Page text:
Research published in the International Journal of Child-Computer Interaction investigated what triggered bouts of anger in children from their perspective

Research published in the International Journal of Child-Computer Interaction investigated what triggered bouts of anger in children from their perspective

Out of game interruptions – such as having to do chores or homework, and technical problems, such as poor internet connections – were also anger triggers.

The children in the study said that their rage came in the form of yelling, swearing, kicking furniture, throwing on-hand items like their console and quitting the game.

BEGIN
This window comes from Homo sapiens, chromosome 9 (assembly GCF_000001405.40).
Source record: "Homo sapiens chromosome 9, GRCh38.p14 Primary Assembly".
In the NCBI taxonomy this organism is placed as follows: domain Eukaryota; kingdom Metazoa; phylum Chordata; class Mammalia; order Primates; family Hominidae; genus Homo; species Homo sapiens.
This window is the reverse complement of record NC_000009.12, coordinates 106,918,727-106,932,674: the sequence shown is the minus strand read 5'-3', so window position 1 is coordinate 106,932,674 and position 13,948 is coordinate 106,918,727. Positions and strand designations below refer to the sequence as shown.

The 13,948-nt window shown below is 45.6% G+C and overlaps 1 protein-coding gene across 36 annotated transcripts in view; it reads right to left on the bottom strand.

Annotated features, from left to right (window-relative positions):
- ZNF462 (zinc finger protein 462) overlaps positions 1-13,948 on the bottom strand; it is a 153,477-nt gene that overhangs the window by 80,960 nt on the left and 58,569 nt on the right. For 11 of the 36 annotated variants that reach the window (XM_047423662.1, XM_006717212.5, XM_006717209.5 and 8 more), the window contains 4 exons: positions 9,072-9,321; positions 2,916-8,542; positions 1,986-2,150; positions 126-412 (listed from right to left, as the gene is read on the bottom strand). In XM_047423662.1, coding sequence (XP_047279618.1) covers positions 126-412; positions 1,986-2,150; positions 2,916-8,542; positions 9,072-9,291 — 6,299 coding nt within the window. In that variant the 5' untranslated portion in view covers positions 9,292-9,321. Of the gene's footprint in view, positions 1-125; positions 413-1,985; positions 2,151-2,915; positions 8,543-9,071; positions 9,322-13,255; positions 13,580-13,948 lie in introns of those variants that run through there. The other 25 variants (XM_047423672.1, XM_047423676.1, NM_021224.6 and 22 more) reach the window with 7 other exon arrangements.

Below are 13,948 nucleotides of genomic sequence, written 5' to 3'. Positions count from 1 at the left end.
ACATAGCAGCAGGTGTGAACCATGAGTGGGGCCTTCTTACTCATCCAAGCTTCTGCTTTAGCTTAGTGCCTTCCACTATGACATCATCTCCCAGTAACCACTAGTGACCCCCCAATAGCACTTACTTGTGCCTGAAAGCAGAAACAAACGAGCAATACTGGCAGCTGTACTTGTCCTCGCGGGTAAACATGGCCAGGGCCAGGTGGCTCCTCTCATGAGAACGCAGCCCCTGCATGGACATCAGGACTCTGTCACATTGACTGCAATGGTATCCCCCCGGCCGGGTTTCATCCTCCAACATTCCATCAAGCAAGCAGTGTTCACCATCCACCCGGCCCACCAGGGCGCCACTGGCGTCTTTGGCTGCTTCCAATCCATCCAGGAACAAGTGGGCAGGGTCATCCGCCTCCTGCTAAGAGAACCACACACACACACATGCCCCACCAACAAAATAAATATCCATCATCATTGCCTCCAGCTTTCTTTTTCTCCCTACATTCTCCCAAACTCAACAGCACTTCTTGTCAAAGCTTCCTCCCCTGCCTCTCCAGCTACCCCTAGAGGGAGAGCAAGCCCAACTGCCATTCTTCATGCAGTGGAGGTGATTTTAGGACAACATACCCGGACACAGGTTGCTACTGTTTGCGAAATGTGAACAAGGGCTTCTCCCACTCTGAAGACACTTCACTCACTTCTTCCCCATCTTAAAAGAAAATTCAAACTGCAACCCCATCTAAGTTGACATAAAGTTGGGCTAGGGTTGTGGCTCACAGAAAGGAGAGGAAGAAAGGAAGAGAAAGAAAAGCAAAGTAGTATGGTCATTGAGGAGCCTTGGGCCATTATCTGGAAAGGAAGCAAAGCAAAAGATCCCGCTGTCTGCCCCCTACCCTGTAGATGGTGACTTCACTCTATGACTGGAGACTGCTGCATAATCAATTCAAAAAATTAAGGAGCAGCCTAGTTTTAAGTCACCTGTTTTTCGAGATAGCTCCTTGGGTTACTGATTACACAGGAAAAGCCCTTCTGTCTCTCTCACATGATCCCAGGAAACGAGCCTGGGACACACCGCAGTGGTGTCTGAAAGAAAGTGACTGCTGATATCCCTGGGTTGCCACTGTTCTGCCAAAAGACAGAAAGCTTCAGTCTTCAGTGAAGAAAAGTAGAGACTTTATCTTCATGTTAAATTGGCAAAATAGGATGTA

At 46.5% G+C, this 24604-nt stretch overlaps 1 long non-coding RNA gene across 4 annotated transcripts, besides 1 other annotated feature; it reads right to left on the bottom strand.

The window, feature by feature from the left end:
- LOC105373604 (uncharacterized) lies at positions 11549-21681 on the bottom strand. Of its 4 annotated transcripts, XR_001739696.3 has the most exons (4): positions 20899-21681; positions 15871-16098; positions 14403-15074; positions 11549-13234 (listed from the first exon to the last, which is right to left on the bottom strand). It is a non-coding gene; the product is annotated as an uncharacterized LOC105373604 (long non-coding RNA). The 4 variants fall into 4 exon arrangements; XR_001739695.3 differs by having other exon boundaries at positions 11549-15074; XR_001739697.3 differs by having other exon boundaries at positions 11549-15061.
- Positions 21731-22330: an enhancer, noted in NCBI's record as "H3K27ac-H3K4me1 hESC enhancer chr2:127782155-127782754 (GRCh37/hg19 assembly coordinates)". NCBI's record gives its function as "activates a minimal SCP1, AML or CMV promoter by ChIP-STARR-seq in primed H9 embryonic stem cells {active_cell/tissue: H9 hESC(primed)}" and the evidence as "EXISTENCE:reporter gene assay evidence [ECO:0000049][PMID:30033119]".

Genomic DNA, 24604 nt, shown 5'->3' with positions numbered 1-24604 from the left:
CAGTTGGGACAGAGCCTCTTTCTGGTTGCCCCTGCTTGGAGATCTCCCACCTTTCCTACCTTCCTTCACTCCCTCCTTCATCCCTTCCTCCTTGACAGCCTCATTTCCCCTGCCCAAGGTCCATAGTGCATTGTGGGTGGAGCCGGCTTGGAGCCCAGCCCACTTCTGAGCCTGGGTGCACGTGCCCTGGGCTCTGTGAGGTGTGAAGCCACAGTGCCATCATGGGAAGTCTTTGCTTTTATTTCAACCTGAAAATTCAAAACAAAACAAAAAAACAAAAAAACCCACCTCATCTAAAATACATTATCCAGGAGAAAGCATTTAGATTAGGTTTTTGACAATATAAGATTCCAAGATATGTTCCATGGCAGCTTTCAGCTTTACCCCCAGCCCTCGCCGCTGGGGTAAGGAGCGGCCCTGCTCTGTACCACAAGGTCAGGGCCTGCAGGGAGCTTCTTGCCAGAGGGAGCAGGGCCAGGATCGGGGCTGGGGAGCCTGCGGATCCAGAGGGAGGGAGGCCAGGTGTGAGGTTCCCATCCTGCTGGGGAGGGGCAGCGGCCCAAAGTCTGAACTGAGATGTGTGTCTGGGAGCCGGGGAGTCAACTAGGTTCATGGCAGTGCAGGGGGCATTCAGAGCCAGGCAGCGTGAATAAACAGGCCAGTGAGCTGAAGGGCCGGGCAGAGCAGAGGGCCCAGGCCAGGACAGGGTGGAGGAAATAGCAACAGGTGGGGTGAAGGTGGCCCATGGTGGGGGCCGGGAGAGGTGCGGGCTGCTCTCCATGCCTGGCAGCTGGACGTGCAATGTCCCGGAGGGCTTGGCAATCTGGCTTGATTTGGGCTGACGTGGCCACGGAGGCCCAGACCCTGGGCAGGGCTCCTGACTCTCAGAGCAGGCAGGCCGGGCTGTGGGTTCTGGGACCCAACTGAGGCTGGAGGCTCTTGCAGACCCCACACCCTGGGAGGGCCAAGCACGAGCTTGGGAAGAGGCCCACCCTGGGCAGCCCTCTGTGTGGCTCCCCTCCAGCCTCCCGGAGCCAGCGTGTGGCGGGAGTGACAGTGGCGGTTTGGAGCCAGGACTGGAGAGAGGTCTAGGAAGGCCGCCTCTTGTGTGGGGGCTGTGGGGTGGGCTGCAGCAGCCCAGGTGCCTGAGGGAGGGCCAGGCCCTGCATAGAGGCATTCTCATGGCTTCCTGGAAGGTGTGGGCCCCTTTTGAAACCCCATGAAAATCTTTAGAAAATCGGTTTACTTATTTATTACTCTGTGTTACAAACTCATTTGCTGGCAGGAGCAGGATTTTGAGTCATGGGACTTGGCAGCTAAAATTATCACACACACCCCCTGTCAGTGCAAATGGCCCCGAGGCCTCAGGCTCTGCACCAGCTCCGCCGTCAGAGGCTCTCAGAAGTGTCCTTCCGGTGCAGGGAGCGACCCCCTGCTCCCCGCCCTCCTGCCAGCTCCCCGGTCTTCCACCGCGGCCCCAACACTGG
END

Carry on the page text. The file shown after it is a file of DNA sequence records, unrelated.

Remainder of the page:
However, the results also showed that quitting a gaming session, or switching to a less infuriating game, were often used as a preventive measure to avoid becoming even more enraged. 

Mr Kahila said that the study shows that the reasons behind rage whilst gaming are very complex but, despite that, children are good at naming them.

Many of the reasons leading to rage in digital gaming – such as in-game failures, cheating opponents, or a toxic gaming environment – were also noted in other gaming settings.

‘For example, feelings of outrage caused by one’s own mistakes, a penalty missed by a referee, or annoying behaviour by an opponent are all familiar, in real life situations – such as ice hockey and football,’ said Mr Kahila.